Clarification on the legality of publishing addresses online.

In recent days we have seen a lot of ‘doxing’, particularly from the ‘other’ side posting up details of people who have nothing to do with what is accused.

We took the time to investigate the question:

Is it legal?

The answer seems to be a little more difficult than a simple yes or no.

FindLaw is a great resource to cover topics if you’re too lazy to check precedents or AustLii.

FindLaw makes the comment that although cyberstalking is not illegal per se, it’s the intent of such that causes legal issues.

It comes down to the Latin ‘actus reus’ of the crime and guilt. 

His Honour went on to outline the four elements that the offence consists of which are:

  • there must be a course of conduct;
  • the course of conduct must involve a protracted act or several acts;
  • the accused must perform the act or acts with the intention of causing physical or mental harm to the victim or of arousing apprehension or fear in the victim for his or her own safety or that of another person; and
  • the course of conduct must have aroused apprehension or fear in the victim for his or her own safety or that of another person, and the course of conduct requires a continuity of purpose.”

Of course, if private information is published, and that breaches privacy laws, that breaks another law in itself.

But let’s take the last few days happenings for a closer look.

The above example, simply due to the language and known background, could easily be argued to be to arouse apprehension, with the intention of physical and mental harm. Anyone with half a brain could see this wasn’t going to result in a friendly chat.

This breaches the Crimes Act for stalking, under the intention, or ‘actus reus’.

The same would go for the following:

(We are also concerned that they’re that rabid they’d pay someone to locate an individual)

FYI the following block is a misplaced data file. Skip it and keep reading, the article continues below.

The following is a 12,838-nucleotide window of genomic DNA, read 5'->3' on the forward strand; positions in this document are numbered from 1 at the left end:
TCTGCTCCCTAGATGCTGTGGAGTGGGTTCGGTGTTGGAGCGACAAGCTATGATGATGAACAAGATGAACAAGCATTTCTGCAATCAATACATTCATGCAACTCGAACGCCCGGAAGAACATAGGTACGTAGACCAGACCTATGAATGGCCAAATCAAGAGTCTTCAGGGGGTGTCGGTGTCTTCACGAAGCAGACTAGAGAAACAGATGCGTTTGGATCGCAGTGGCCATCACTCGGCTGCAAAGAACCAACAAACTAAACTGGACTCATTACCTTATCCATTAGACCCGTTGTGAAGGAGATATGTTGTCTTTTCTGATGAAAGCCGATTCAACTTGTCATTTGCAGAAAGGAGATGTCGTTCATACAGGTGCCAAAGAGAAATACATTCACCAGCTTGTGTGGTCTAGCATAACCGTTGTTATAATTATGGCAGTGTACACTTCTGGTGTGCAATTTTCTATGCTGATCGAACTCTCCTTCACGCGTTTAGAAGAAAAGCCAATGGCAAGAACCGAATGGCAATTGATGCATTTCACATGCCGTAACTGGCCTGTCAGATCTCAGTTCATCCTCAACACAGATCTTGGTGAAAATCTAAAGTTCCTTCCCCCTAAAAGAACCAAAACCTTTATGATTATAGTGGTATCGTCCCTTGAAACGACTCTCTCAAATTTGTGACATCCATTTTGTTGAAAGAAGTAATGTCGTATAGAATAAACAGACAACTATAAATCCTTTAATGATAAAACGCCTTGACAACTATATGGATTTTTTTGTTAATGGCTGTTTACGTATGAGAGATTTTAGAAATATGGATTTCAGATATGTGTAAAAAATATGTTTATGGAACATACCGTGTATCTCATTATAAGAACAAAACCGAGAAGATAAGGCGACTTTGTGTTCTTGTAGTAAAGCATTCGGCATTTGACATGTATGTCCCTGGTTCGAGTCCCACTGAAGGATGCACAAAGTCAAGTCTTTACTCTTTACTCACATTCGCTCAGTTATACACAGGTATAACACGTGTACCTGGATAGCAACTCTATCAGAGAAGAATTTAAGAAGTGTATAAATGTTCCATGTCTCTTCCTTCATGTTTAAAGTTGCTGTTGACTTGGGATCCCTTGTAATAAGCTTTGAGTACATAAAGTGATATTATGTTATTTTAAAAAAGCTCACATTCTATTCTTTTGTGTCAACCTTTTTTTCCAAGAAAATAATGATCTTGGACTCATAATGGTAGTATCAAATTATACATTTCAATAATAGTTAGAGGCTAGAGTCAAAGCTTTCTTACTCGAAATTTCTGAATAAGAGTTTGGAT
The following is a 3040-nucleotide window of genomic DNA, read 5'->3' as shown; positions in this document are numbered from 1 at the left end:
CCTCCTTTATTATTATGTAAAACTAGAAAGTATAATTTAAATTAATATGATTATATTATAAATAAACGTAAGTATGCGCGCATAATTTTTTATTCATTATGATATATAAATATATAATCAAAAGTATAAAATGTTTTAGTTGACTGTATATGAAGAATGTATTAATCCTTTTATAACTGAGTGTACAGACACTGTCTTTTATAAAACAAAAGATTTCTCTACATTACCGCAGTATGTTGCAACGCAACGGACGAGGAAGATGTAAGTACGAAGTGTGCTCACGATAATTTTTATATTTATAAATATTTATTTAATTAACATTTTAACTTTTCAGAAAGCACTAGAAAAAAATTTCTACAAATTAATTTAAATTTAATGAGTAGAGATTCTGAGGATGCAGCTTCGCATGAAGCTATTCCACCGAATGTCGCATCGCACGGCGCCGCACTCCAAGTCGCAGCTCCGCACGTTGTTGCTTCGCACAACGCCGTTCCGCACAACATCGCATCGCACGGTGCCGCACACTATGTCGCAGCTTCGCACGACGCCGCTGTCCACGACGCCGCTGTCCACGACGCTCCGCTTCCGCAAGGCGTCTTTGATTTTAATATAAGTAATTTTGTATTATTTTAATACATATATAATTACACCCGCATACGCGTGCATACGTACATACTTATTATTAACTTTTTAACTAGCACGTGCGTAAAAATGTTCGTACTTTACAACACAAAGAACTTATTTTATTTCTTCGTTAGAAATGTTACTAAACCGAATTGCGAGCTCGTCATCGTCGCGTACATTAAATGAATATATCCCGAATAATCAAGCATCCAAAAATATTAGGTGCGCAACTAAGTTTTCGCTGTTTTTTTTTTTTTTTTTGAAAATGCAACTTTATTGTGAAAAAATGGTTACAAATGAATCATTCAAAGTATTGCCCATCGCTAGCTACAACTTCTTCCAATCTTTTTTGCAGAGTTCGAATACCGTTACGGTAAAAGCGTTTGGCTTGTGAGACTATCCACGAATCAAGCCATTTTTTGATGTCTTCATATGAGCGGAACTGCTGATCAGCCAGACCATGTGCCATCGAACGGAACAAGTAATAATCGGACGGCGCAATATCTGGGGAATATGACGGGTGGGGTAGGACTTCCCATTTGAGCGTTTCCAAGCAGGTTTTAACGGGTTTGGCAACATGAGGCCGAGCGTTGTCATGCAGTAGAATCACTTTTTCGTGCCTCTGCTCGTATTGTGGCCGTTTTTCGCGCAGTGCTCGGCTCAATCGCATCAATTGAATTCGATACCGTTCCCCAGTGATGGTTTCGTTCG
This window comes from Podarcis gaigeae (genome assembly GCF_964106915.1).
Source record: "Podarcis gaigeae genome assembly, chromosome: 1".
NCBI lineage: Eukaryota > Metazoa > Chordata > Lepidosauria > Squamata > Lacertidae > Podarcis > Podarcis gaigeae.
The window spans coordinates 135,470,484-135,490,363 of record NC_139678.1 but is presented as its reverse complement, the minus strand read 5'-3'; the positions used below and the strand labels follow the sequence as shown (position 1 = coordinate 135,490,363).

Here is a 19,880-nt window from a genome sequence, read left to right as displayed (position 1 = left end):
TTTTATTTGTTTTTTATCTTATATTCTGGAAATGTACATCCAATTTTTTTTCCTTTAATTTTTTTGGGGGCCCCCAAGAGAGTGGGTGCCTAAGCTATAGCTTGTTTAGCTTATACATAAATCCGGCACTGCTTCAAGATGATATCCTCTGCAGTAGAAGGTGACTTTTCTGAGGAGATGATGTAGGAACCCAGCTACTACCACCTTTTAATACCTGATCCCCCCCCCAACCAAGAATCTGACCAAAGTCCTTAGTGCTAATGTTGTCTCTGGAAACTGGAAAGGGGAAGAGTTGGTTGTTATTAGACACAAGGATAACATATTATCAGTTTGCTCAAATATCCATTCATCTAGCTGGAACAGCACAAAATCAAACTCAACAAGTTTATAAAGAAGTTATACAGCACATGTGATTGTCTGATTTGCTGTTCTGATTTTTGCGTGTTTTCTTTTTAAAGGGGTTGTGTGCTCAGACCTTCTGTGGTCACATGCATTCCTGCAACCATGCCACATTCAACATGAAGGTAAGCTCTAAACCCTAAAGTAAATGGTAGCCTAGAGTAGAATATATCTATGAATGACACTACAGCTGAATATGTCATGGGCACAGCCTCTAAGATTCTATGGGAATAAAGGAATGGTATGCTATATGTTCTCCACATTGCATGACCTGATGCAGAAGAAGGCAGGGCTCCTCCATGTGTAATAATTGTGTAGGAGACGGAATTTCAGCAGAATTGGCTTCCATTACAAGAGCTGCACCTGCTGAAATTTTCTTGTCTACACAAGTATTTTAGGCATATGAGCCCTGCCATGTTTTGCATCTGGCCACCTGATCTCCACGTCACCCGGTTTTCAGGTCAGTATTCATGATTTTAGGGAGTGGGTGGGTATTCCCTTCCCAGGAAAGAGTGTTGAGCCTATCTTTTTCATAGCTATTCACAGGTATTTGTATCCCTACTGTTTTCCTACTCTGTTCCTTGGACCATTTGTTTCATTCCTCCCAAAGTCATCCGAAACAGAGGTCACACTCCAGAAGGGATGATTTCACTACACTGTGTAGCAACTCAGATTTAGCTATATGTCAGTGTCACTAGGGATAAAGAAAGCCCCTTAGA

But what about DeathSec releasing details, those which have already been made public by ASIC or WhitePages?

It gets quite murky. 

As you may notice, we’ve chosen not to publish the details, but simply report on the fact they’ve been found, and allow those who wish to, to locate the source.

That leaves the actus reus.

For one, to involve a protracted act, we would need to be responsible for sourcing the information. We haven’t actually been those involved in doing so. In the case of publishing the details of what was on ASIC, this was in the interest of our readers who wished to know who registered the business name ‘Reclaim Australia Rallies‘.

The second part involves the intention of causing harm. Our intentions weren’t to incite any form of violence, or mental anguish. We simply reported that information had been found, and we’ve made it quite clear that we do not tolerate violence of any kind.

The last part involves the victim being in fear of his or her own safety. We’re unable to comment on another’s feelings but the prime difference between our website and theirs, when these sorts of details have been made ‘available’ boils down to what has been written as a result.

The discussion of killing for treason, death and beheadings, bashing and other harm seems to proliferate without moderation on their sites, but not ours. 

We would press the point that our intention was not to cause harm. Even though, we aren’t the ones responsible for the publication.

In conclusion, cyber stalking isn’t an offence within itself, but rather, forms part of the overall statutory provisions associated with stalking.

So, hopefully that clears the issue up for everyone.



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